Most literate Americans know that the Supreme Court's 1973 Roe v Wade decision struck down remaining state anti-abortion laws by appealing to a constitutional right to "privacy." Having been tutored on the issue by fellow Catholic Prof. Robert George of Princeton, for whom I once TA'd, I came to realize that the legal genesis of that appeal is not only bunkum but also known to be such by the most of those whose business is to study such matters. Thus on the occasion of Justice Roberts' confirmation, Robbie George wrote that
The Supreme Court's "privacy jurisprudence" began in 1965, in Griswold v. Connecticut. By a vote of 7 to 2, the justices invalidated a state law forbidding the use of contraceptives by married couples. (Laws of this sort had been on the books for decades, though they were rarely if ever enforced and most had been repealed by legislatures.) Lacking a textual or historical warrant for invalidating the law, Justice William O. Douglas, writing for the majority, claimed to find a "right of marital privacy" in "penumbras, formed by emanations" from a range of constitutional guarantees, none of which had anything to do with sexual conduct.
Douglas's quasi-metaphysical language elicited derision, and to this day remains an embarrassment to liberal constitutional jurisprudence. The justices would have done better to take the dissenting advice of Hugo Black, the court's leading civil libertarian. Black said that although he didn't like the law, the court was usurping the constitutional authority of legislatures by simply inventing a right that the nation's founders had not seen fit to enshrine.
Griswold was controversial in legal academic circles, where some worried about where the court would go once it liberated itself from text and history. (Earlier forays of this sort - as when the court in 1905 struck down state worker-protection statutes - had not produced happy results.) But with anti-contraception laws unpopular, the ruling produced no public outcry, and the court relished its expanded role. In 1972 it extended what began as a right of marital privacy to unmarried people. And in 1973 the justices handed down Roe v. Wade, striking down state abortion laws nationwide.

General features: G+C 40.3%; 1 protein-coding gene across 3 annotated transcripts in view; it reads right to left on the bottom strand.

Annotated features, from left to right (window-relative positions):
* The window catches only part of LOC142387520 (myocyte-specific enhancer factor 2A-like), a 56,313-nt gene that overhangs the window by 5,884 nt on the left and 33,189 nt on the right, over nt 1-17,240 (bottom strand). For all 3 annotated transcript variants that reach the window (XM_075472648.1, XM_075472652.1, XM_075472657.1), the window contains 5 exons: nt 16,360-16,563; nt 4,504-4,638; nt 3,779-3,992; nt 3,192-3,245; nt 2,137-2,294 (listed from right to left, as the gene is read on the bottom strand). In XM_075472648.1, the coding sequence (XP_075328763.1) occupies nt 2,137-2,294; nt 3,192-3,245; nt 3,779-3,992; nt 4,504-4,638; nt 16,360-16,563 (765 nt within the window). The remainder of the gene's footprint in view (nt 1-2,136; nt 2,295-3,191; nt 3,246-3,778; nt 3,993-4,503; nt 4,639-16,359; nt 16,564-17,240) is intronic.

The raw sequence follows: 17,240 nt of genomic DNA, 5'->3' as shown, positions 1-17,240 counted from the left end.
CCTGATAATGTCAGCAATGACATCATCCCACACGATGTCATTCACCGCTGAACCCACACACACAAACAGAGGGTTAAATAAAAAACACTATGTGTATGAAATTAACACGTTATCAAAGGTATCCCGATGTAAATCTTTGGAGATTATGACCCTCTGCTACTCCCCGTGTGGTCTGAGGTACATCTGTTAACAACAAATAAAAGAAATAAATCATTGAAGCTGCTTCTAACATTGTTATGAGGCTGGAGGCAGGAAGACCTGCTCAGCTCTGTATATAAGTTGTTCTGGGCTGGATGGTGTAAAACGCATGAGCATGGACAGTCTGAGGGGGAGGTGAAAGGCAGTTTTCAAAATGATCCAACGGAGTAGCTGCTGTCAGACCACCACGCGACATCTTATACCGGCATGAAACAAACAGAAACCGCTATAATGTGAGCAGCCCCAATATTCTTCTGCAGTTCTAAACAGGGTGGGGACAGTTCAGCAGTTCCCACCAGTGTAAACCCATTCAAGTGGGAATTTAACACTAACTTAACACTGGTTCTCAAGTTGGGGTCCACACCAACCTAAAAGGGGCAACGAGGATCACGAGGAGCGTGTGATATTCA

The Roe decision met not only with academic criticism - some of the sharpest coming from liberal scholars like Archibald Cox and John Hart Ely - but also with resistance from people who opposed abortion as a form of prenatal homicide. Although Justice Harry Blackmun, in the majority opinion, dispensed with the metaphysics of penumbras and emanations, he could not identify a compelling constitutional grounding for the right to abortion. He simply declared that the words "nor shall any state deprive any person of life, liberty, or property, without due process of law," in the Fourteenth Amendment, were "broad enough to encompass a woman's decision whether or not to terminate her pregnancy."
What Blackmun never told us, and couldn't tell us, is why the due process clause— which on its face is concerned with procedural matters—should be interpreted in this sweeping way. On what constitutional basis can we say that abortion is protected by "due process" but a right to assisted suicide - unanimously rejected by the court in 1997 - is not? Why is sodomy protected and prostitution unprotected? Why does the right to privacy not extend to polygamy or the use of recreational drugs?
Clearly, it is not the Constitution that accounts for the outcomes in the court's "privacy" cases; it is simply the moral and political opinions of the justices. The nation will be fortunate if Judge Roberts understands that the result of the court's invention of a generalized right to privacy has been 40 years of unprincipled—and unpredictable—constitutional law.
Indeed. "Penumbras and emanations" are only intellectual figleaves for raw will-to-power. The victims are conceived children who are never given the chance to be born. Let's hope John Roberts understands that well enough not to let stare decisis reign supreme—just as the Supreme Court, in 1954, did not invoke stare decisis to permit continued school segregation.